Piedmont is filled with many gastronomic wonders, among which amaretti cookies rank high. Here, one Musement staffer takes an up close look at how to make these popular Italian Christmas cookies.
Thanks to Musement, citizens of the world have thousands of international activities at their fingertips—literally—when travel planning, and one of the perks of working here is having the opportunity to participate in local activities, particularly the food and wine ones. Our Milan headquarters place us in the heart of Lombardy, which neighbors majestic Piedmont, arguably Italy’s best food and wine region (though the Emiliani and Romagonoli might beg to differ). Regardless of where you stand on the matter, there’s no denying that Piedmont is replete with gourmet treasures, one of which comes in the form of amaretti cookies.
Amaretti boxed and ready to go at Panificio Carrosio
Holding the title of one of Italy’s most beloved cookies is both a blessing (for obvious reasons) and a curse, as the prestige renders the confection ripe for mass production, which can really kill its integrity. As someone who appreciates anything with a story behind it, Panificio Carrosio Luca, located in the tiny Piemontese hilltop town of Voltaggio near Gavi, blew me away. The heartwarming, kind and lovable Carrosio family has been making amaretti morbidi in their cozy bakery since 1899 and today, the fourth generation run the show: brother and sister Luca and Giovanna, with some assistance from their father Gian. The fifth-generation, Luca’s four-year-old son Nicola, has already started to hone his amaretti making talent, and he has a personalized apron to prove it.
The family has amaretti making down to an art and of all their handmade delicious delights, their amaretti really put them on the map—and not just in Italy, as they have shipped the fruit of the labor to customers all over the globe, from New York to Russia to Japan.
This oven where the baking magic takes place was installed in 1959
So, the amaretti recipe essentials are pretty basic: a mix of bitter and sweet almonds from Bari; egg whites; sugar and a sliver of a vanilla bean. The almonds are chopped by a mixer outfitted with a special granite stone that doesn’t absorb the almond oil, which retaining is key to the amaretti’s smooth, soft melt-in-your-mouth texture. The ingredients are combined and mixed, the cookies shaped and then placed on a baking tray and topped with a dusting of gluten-free powdered sugar. Luca places them on the oven’s slanted bottom level for 15 minutes at 200 degrees taking care to keep the oven door open, otherwise, it’s too humid inside which kills the amaretti. The massive oven dates back to 1959 and has two slots, the narrower top level is used mostly for bread, in particular, the pane col crescente made from a 90-year-old lievito madre.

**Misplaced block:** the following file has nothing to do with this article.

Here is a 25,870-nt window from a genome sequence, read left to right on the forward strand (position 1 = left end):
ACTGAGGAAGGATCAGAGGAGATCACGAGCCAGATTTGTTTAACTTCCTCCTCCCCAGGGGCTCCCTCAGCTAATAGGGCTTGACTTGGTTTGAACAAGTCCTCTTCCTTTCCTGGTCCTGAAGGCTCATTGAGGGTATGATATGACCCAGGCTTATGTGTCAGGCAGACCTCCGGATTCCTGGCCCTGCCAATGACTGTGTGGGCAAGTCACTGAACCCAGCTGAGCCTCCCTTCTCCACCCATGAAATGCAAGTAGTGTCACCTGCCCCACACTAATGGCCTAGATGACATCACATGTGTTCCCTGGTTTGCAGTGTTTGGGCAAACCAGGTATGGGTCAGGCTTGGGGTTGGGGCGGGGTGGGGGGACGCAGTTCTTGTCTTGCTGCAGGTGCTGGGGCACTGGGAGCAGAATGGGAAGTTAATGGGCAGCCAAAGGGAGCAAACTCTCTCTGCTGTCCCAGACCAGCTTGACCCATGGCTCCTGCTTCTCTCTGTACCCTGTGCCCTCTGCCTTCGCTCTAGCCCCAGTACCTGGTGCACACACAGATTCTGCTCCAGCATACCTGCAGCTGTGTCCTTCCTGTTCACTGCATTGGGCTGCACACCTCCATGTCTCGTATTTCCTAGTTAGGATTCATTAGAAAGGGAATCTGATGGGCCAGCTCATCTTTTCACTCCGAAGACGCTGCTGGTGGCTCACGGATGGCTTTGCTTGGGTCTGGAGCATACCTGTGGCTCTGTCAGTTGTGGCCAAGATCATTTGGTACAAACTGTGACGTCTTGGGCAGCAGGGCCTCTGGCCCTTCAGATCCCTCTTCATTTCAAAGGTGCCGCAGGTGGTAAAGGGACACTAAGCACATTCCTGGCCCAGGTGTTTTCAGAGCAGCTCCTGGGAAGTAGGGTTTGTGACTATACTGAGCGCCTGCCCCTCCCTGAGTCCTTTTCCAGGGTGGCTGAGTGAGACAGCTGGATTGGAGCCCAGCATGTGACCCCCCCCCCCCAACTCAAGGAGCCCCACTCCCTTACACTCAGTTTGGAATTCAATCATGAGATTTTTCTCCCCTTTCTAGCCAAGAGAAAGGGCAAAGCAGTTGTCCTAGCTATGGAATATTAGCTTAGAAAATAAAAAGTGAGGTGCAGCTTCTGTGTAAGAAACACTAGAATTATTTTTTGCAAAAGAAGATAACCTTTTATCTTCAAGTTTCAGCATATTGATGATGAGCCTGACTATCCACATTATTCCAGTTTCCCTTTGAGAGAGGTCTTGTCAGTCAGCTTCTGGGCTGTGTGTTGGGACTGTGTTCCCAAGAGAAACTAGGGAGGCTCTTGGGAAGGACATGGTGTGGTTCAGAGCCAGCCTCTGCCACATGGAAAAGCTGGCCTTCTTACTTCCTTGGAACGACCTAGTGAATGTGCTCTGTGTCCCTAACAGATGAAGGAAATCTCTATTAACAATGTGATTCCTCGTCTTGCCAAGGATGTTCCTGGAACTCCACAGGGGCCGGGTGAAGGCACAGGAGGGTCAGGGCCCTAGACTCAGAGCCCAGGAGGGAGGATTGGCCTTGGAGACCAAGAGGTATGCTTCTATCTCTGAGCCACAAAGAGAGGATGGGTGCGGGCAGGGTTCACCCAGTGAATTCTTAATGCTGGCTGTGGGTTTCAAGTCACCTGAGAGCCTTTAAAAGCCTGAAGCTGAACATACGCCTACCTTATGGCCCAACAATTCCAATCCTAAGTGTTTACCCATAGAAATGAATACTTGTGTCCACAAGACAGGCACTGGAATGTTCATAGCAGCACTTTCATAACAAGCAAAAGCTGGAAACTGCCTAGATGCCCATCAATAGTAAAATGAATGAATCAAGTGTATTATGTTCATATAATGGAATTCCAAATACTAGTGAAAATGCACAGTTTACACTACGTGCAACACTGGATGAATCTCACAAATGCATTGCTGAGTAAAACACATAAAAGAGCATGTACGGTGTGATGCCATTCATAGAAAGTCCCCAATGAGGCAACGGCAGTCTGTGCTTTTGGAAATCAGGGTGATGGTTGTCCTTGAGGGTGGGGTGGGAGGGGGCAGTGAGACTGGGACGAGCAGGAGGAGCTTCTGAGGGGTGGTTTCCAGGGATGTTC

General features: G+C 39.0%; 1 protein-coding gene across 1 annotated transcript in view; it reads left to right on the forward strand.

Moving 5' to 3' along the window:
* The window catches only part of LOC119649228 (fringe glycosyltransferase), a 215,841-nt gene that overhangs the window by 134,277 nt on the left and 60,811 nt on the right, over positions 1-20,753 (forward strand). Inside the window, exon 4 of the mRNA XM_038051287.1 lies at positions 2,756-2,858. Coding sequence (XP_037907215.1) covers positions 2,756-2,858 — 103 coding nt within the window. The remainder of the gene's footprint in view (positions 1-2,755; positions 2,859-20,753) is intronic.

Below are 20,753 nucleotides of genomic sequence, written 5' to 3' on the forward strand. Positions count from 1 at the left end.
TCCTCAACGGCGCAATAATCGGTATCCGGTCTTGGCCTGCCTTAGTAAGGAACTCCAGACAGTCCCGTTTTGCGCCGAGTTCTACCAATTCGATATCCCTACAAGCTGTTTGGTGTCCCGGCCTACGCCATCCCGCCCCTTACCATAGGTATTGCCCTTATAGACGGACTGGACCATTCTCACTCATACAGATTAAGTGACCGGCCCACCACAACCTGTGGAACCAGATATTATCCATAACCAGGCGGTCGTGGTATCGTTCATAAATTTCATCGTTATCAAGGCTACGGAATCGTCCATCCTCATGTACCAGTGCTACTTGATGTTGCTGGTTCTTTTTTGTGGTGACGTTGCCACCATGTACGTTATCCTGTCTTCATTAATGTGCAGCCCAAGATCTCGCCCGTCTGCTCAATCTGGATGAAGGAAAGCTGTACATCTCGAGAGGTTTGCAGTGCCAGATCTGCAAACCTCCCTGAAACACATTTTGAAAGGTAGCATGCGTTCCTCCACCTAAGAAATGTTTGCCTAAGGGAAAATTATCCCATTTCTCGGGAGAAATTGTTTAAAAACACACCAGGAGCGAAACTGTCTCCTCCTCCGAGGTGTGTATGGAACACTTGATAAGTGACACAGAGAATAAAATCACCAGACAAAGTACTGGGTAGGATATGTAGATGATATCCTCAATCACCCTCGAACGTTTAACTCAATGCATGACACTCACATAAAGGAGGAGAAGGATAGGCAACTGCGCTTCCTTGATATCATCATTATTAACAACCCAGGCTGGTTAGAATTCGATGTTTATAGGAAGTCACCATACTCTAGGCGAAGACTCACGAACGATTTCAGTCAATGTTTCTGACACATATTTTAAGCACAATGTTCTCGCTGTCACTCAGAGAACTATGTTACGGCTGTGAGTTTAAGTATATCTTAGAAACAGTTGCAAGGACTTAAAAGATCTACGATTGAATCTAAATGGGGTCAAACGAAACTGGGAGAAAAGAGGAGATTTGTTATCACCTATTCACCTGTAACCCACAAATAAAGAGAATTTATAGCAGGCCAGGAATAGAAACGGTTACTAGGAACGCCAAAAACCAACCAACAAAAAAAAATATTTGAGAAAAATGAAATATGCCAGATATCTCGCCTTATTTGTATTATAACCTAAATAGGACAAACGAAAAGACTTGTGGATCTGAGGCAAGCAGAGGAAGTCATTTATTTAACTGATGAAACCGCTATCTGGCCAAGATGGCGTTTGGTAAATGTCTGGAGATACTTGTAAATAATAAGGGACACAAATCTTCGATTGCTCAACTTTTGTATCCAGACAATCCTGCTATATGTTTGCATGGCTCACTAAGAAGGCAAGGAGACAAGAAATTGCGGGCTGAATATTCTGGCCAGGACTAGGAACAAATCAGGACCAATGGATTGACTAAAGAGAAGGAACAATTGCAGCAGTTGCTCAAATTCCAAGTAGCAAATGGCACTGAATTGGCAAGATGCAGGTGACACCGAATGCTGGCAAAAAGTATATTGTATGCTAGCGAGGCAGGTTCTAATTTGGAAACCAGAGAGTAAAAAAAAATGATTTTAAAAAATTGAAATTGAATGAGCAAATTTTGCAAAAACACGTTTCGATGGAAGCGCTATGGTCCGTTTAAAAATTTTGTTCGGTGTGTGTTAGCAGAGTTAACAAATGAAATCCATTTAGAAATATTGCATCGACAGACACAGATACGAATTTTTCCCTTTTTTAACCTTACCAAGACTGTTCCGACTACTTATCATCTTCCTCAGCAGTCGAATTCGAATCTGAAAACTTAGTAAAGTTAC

This father and son team seem to move at the speed of light to make their amaretti
Sounds easy enough, no? Well, watch them in action. On paper, the recipe seems as easy as pie, but a complexity underscores its simplicity. Gian and Luca’s assembly line system moves at the speed of light and I stood there in my apron with my mouth agape thinking there was no way in hell I would be able to do that. Gian straightens his right hand, scoops out some amaretti dough, which then sits on his hand between his thumb and forefinger. He uses his other thumb and forefinger to scoop the dough onto the same place of his other hand and repeats the motion one last time bringing a dollop of dough back to its starting point. Then, he flicks it perfectly into the bowl of powdered sugar where Luca gives it a couple of spins to make sure it’s covered, picks it up with three fingers (thumb, forefinger and middle) and places it straight down on the tray, making three perfect dents on top. They fill up the tray in what seems like less than 60 seconds, while it takes me least 60 seconds to do one!
Making amaretti with Gian
Oh, how I struggled…but oh, what fun it was! The first time I tried to flick the dough à la Gian, it turned upside down and wouldn’t budge from my fingers. Also, all of my cookie shaping attempts were a bit nightmarish. Mine didn’t look nearly as divine as Luca’s. At first, I secretly blamed my abysmal fine motor skills, but then Luca indicated that my fingers are “troppo lunghe” (too long) and “troppo sottili” (too skinny”) to properly shape the cookies, so I’m going to go with his expert diagnosis and blame my God-given finger shape.
The amaretti, whose name means little bitters, emerged from the oven (the ones made by my hands stuck out like sore thumbs), cooled and dug in. Perfectly crispy on the outside and dreamily chewy on the inside, the cookies had just the tiniest trace of bitterness (hence their name) to balance the sweetness.
Fresh out of the oven!
I have lived in Italy for almost four years, and this was one of the most memorable, heart-warming experiences I have had here. Make amaretti with the Carrosio family for an unforgettable afternoon. Book your amaretti making class in Voltaggio here.